Support for actually joining the treaty remains a minority view, but has grown significantly. The April poll by Sotomo showed 33% of Swiss people supported joining the alliance, higher than the 21% long term view in a separate study by ETH university in Zurich.
"Clearly the Russian invasion of Ukraine has changed a lot of minds. This is seen an attack on our western democratic values," said Michael Hermann of Sotomo.
Thierry Burkart, leader of the right-of-centre Liberal Democratic Party, part of the governing coalition, described a "seismic shift" in how people feel about neutrality.
Neutrality "has to be flexible," he told Reuters.
"Before Ukraine, some people thought there would never be another conventional war in Europe," he said, adding that some had advocated for disbanding the army. "The Ukraine conflict shows we cannot be complacent."
Burkart said he supported higher military spending and a closer relationship with NATO, but not full membership.
However, Peter Keller, general secretary of the far right Swiss People's Party (SVP) told Reuters a closer relationship with NATO was incompatible with neutrality.
The SVP is also part of the governing coalition and is the biggest party in the Swiss lower house of parliament.
"There is no reason to change this successful foreign policy maxim. It has brought peace and prosperity to the people," Keller said.
The defence ministry disagrees. During her visit to Washington, Amherd said the framework of the neutrality law "allows us to work more closely together with NATO and also with our European partners," Tagesanzeiger newspaper reported.
Russian President Vladimir Putin seemed to downplay the significance of Sweden and Finland’s bids to join NATO, marking a major shift in rhetoric.
Stockholm/Kyiv: Vladimir Putin has appeared to climb down from Russia’s objections to Sweden and Finland joining NATO, saying Moscow had no issues with them entering the US-led military alliance they now aim to join in reaction to his invasion of Ukraine.
Swedish Prime Minister Magdalena Andersson on Monday (AEST) formally announced the decision to seek NATO membership, upending 200 years of neutrality and nonalignment. Sweden joins Finland in seeking to apply for membership in the NATO defence bloc.
She warned that the Nordic country would be in a “vulnerable position” during the application period and urged her fellow citizens to brace themselves for the Russian response.
However, Putin has reacted by saying NATO’s expansion itself was not a threat. He had previously warned that Moscow would take action if NATO were to move more troops or hardware onto the territory of its new members - steps Finland and Sweden have both already ruled out.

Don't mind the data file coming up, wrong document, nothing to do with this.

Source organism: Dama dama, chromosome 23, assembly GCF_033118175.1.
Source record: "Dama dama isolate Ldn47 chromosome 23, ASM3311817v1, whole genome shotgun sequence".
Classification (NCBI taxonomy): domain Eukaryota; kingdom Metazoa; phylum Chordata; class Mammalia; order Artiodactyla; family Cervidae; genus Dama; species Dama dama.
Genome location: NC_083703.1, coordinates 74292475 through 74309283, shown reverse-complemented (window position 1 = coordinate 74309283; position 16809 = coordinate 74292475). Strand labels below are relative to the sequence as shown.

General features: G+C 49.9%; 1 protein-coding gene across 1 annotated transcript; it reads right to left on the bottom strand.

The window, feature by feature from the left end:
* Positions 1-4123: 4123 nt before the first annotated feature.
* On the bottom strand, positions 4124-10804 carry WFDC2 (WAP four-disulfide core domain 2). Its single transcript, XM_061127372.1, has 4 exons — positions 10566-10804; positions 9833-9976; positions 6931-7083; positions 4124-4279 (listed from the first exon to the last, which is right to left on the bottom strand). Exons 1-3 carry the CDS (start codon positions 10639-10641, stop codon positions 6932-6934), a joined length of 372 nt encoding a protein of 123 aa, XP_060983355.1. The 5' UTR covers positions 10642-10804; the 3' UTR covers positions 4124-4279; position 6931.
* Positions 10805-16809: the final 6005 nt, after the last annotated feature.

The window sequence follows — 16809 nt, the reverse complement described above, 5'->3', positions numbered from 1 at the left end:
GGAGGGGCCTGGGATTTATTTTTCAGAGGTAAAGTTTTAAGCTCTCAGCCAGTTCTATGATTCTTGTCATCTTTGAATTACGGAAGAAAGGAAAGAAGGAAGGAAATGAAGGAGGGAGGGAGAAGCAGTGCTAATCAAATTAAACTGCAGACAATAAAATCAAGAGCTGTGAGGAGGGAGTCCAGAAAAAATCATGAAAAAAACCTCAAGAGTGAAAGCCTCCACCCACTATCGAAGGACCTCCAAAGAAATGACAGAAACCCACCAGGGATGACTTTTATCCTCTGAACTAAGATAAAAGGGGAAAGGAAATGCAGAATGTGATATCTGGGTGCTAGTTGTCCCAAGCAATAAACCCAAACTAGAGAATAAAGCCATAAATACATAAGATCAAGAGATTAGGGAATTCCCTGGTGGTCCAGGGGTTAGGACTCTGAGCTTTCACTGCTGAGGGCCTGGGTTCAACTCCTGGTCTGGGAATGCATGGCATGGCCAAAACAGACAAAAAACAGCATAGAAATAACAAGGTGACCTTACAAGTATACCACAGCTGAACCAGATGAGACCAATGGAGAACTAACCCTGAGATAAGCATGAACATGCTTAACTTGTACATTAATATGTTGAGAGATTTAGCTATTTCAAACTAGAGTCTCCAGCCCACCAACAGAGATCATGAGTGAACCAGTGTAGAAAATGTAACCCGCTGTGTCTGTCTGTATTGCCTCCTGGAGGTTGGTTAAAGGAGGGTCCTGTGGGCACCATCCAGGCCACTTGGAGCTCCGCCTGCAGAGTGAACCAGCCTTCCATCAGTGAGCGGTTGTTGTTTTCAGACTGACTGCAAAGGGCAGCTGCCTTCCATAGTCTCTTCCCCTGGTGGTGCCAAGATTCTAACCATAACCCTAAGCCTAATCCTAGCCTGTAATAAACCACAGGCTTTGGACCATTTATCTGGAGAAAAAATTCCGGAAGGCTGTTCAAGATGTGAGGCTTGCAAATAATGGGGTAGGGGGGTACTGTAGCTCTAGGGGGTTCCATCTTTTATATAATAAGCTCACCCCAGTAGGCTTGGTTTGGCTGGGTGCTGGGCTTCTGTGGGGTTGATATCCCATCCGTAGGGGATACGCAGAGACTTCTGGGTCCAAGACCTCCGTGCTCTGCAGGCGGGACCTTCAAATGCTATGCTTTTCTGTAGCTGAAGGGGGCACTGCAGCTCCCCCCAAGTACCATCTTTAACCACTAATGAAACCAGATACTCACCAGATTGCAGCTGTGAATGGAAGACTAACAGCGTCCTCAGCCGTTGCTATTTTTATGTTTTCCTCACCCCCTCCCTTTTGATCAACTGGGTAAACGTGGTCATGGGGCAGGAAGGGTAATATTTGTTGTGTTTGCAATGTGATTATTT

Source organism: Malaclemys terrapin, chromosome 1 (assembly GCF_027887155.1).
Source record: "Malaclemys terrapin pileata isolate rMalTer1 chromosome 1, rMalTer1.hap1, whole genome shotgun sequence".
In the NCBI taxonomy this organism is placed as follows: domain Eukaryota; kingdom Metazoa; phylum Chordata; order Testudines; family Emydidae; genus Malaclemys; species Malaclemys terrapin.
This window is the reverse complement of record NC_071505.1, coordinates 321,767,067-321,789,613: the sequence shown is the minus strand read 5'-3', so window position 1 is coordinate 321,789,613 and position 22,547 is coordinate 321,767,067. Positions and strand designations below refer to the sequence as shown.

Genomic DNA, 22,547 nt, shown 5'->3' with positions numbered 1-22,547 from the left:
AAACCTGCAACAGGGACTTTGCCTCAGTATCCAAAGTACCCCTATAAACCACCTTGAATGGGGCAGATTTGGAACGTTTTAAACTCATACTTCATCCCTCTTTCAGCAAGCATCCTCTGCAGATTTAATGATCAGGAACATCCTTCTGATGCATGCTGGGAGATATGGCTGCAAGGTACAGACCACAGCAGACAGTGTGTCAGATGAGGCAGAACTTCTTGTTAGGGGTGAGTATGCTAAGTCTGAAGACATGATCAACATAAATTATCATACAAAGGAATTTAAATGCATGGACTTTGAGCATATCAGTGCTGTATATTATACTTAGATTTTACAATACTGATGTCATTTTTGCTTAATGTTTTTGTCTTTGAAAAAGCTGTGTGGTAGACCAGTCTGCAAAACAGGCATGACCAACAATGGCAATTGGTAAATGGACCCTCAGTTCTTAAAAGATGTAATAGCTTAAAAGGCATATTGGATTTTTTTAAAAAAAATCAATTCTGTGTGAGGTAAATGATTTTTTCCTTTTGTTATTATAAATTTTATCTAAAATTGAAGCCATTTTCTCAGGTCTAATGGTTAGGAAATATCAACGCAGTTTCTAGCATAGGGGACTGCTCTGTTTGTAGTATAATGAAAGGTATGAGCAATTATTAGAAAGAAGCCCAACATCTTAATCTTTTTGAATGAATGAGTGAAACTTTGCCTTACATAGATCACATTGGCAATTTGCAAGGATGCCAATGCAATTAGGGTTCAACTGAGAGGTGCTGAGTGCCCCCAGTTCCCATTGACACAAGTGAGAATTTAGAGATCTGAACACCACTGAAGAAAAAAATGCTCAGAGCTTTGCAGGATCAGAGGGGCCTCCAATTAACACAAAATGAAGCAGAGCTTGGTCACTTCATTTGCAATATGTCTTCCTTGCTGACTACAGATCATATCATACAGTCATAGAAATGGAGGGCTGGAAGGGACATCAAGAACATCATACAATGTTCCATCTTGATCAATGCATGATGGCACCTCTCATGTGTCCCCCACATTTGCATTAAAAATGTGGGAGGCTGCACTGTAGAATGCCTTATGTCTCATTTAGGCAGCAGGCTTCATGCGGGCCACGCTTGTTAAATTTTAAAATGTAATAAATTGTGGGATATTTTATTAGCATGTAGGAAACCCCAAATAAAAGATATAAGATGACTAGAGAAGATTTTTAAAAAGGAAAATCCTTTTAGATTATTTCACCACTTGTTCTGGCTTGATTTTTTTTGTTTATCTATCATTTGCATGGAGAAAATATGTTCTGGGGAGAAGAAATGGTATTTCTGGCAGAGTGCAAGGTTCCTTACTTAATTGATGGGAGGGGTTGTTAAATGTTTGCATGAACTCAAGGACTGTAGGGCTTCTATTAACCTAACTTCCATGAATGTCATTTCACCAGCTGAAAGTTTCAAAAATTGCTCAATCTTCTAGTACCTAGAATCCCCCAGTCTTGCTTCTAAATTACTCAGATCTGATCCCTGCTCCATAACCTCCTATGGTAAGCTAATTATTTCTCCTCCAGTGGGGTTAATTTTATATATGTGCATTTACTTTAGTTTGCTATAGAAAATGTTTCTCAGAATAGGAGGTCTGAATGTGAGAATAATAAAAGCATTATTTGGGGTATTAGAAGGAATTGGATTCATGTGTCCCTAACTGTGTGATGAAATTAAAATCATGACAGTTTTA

“As far as expansion goes, including new members Finland and Sweden, Russia has no problems with these states - none,” Putin said.
“And so in this sense there is no immediate threat to Russia from an expansion to include these countries.”
The comments appeared to mark a major shift in rhetoric. For decades, Moscow has cast NATO enlargement as a direct threat to Russia’s security, including citing it as a justification for the invasion of Ukraine itself.
Just hours before Putin spoke, Russia’s deputy foreign minister, Sergei Ryabkov, said Finland and Sweden were making a mistake that would have far-reaching consequences: “They should have no illusions that we will simply put up with it.”
Putin’s own spokesman Dmitry Peskov, asked last Thursday if Finland joining NATO was a threat to Russia, had said: “Definitely. NATO expansion does not make our continent more stable and secure.”
He did, however, say NATO enlargement was being used by the US in an “aggressive” way to aggravate an already difficult global security situation, and that Russia would respond if the alliance moves weapons or troops forward.
“The expansion of military infrastructure into this territory would certainly provoke our response. What that (response) will be - we will see what threats are created for us,” Putin said. “Problems are being created for no reason at all. We shall react accordingly.”
Both non-aligned throughout the Cold War, Finland and Sweden say they now want the protection offered by NATO’s treaty, under which an attack on any member is an attack on all.
“We are leaving one era behind us and entering a new one,” Andersson said, announcing plans to formally abandon the militarily non-aligned status that has been a cornerstone of Swedish national identity for more than 200 years.
“NATO will strengthen Sweden, Sweden will strengthen NATO,” she said.
Swedish and Finnish officials have said Putin has only himself to blame for their decisions to join NATO. Former Swedish Prime Minister Carl Bildt tweeted a picture of a mock award for Putin as “NATO salesman of the year”.
Kjell Engelbrekt, professor of political science at the Swedish Defence University, said Putin appeared to be trying to “limit the damage”, though it was too early to say whether he now accepted NATO’s expansion as “a fait accompli”.
Moscow now had few military options left to follow through on its previous “very assertive” rhetoric demanding the Nordics never join NATO, Engelbrekt said.
“Given that Russian military resources are fairly stretched or even overstretched at the present time ... they could not match an intensification of the rhetoric with the stationing and distribution of more capabilities in this part of Europe anyway.”